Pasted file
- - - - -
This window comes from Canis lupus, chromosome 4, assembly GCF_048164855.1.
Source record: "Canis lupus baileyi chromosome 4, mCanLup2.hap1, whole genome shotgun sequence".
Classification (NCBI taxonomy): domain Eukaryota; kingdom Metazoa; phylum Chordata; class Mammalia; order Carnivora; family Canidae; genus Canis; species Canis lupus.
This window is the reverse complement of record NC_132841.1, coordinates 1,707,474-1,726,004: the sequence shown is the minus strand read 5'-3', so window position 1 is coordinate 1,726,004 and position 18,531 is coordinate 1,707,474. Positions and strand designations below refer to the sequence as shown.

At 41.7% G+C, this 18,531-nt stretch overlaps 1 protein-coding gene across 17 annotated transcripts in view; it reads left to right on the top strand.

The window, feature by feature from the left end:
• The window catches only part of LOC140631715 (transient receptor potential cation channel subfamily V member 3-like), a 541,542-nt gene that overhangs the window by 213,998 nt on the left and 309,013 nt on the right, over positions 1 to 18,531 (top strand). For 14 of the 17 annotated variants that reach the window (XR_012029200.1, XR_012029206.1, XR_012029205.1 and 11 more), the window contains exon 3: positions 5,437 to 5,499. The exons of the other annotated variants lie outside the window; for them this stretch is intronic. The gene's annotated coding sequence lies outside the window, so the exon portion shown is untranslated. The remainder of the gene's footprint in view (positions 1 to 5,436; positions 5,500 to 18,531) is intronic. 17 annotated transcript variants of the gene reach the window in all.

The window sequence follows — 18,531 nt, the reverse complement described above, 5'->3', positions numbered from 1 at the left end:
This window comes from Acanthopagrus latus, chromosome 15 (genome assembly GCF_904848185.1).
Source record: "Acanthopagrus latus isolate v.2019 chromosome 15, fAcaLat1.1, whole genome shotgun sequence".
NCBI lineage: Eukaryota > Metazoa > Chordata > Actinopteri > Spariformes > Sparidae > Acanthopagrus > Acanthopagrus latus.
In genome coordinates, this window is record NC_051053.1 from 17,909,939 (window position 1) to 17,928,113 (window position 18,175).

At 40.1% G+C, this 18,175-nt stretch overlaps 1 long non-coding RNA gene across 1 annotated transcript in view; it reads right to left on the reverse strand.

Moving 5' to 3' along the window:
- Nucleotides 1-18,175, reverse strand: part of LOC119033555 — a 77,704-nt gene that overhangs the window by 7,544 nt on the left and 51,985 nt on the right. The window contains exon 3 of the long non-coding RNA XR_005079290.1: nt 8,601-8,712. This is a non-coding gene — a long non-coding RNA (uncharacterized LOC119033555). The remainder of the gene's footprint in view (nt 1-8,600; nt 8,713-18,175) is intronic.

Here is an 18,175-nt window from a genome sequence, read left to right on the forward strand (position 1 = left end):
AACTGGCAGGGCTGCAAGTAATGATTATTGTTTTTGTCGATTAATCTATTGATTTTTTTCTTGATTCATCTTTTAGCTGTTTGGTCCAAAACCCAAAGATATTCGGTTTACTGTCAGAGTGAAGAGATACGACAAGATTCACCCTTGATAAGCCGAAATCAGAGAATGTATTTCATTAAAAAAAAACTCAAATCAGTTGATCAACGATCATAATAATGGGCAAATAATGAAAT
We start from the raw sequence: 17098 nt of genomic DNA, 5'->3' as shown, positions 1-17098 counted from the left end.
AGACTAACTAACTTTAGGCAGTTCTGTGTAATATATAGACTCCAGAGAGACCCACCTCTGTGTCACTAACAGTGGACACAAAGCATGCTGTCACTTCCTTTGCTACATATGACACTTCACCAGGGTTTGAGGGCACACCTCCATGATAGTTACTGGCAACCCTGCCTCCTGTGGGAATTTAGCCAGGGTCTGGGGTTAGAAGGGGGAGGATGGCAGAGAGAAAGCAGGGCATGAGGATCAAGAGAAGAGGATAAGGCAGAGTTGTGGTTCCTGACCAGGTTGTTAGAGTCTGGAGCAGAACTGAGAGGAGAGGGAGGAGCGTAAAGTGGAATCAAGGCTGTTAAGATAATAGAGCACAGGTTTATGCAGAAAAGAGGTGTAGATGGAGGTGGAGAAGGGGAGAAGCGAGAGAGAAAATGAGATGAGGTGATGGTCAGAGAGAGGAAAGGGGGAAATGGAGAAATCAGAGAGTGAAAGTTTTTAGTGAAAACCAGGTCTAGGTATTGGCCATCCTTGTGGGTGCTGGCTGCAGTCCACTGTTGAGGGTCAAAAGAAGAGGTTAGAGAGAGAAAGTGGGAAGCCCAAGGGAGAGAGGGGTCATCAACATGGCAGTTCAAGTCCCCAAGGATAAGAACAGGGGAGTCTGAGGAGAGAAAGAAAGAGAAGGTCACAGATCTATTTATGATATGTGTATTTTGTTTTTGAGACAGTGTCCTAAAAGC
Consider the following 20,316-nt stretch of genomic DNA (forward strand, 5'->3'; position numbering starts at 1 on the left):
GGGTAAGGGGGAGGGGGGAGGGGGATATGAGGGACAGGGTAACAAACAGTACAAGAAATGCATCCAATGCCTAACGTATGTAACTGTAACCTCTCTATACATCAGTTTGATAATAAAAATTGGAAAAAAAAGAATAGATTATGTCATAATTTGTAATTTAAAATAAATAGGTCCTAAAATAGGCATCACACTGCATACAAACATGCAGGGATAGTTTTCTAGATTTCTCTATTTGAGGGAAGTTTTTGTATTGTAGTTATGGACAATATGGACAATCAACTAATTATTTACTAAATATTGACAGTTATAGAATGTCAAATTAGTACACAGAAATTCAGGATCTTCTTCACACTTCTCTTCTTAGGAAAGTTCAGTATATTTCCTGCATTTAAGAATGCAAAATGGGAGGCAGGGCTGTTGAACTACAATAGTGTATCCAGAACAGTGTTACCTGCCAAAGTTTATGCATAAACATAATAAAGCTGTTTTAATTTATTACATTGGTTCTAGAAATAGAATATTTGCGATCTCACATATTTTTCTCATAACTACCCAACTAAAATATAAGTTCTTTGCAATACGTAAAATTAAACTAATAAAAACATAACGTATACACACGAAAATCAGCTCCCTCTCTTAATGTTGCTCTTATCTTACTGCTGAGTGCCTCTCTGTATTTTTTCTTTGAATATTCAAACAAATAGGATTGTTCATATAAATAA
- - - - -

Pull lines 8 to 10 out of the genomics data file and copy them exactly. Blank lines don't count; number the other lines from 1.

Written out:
The window sequence follows — 18,531 nt, the reverse complement described above, 5'->3', positions numbered from 1 at the left end:
This window comes from Acanthopagrus latus, chromosome 15 (genome assembly GCF_904848185.1).
Source record: "Acanthopagrus latus isolate v.2019 chromosome 15, fAcaLat1.1, whole genome shotgun sequence".